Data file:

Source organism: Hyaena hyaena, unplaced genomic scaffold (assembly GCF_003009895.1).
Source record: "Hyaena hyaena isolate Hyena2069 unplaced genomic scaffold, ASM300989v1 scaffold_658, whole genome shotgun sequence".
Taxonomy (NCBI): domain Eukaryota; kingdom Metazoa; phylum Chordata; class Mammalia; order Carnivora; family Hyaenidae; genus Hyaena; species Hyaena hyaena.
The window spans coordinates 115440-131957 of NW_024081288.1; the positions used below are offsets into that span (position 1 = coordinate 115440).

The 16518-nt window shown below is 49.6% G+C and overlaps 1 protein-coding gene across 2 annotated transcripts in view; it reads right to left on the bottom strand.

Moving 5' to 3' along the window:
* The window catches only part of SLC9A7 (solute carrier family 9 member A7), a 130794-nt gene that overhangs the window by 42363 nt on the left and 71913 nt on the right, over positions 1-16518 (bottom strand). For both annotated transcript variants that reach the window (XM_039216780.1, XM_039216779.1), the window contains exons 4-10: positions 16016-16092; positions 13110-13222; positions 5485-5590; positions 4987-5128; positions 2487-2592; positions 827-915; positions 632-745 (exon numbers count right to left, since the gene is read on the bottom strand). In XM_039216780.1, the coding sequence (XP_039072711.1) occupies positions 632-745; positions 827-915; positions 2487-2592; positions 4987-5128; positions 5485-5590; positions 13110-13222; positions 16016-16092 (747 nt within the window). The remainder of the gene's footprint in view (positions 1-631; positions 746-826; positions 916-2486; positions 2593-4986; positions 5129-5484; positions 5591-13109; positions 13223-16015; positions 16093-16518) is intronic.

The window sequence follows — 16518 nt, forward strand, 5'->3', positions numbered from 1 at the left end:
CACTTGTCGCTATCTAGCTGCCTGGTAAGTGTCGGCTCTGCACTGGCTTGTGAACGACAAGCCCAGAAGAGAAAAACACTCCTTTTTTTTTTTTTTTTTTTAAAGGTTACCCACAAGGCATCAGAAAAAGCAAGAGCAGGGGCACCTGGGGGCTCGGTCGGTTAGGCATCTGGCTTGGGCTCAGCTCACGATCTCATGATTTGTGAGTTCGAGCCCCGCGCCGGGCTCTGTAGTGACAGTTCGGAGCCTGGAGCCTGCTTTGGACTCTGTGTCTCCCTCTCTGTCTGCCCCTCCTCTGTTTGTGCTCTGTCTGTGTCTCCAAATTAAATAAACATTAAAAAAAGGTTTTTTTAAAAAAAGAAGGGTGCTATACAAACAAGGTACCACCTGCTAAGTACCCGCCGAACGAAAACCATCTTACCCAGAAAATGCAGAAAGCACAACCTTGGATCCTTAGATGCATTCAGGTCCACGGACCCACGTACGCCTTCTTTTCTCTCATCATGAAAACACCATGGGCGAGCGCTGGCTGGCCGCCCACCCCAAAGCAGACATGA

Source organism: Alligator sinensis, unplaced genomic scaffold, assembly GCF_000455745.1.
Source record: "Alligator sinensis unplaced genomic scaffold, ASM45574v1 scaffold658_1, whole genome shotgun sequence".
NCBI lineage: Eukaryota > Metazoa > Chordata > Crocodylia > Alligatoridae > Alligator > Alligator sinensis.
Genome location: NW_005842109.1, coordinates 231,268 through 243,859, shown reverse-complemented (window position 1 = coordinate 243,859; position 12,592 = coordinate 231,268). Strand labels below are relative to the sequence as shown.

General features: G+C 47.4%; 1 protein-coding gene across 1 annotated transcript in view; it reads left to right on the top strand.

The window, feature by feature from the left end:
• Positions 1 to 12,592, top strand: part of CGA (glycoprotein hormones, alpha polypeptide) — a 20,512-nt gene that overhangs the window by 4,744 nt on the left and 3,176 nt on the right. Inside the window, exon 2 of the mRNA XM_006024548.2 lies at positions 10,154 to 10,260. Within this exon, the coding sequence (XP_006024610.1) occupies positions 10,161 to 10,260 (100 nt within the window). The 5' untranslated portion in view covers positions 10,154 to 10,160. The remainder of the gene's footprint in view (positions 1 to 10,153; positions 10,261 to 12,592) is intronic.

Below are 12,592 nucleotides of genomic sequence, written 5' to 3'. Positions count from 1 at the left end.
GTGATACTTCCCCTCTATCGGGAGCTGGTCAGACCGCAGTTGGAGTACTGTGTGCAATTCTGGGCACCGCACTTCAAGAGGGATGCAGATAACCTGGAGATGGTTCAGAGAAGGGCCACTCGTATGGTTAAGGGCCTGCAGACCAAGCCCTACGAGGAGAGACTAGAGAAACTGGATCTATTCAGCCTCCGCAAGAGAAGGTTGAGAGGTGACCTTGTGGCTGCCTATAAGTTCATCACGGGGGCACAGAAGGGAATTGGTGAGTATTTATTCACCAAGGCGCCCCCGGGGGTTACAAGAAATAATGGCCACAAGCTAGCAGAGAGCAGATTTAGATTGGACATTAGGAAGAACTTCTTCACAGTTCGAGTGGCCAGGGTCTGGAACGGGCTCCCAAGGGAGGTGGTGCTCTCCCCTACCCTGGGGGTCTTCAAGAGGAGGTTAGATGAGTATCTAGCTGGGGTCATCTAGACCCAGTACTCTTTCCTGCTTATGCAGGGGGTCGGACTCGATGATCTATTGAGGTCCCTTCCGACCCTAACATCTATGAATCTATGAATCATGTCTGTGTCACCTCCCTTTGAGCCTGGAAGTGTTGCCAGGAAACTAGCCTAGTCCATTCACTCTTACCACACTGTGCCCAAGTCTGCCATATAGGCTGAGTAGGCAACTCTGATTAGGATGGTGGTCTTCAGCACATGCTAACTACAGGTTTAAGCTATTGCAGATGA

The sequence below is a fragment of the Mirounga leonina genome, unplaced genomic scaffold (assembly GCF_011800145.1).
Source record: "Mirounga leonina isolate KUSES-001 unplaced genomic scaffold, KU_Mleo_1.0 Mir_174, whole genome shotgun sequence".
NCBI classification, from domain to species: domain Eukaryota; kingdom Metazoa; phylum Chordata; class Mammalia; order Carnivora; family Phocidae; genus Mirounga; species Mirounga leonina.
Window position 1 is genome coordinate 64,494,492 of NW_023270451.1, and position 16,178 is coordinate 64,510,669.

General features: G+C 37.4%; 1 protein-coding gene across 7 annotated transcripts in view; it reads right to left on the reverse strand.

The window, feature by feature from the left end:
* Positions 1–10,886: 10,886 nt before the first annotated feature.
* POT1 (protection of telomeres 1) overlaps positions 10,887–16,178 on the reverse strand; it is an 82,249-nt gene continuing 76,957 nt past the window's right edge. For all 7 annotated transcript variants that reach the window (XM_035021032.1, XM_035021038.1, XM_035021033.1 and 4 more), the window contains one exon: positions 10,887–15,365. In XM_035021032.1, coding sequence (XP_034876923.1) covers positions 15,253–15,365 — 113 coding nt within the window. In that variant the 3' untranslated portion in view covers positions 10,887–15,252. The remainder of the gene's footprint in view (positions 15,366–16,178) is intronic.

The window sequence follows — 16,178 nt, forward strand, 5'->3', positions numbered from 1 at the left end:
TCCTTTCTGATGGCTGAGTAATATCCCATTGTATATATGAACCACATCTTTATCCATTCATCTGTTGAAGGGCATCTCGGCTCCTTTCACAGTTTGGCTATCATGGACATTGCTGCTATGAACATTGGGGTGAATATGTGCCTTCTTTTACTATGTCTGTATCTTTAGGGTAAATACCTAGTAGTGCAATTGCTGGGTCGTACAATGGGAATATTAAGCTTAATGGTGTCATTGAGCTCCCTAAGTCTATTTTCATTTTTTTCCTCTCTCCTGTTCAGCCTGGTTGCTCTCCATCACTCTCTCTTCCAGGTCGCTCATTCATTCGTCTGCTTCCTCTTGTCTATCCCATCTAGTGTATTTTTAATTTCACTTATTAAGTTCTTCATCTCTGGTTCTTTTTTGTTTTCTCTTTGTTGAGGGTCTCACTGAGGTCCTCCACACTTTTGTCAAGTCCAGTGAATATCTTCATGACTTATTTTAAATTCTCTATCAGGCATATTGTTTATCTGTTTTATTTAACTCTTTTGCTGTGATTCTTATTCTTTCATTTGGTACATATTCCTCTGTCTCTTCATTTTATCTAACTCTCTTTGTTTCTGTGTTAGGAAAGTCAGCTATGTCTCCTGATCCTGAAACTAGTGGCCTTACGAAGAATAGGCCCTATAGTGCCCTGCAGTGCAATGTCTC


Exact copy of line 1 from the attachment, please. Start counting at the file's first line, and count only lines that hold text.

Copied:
Source organism: Hyaena hyaena, unplaced genomic scaffold (assembly GCF_003009895.1).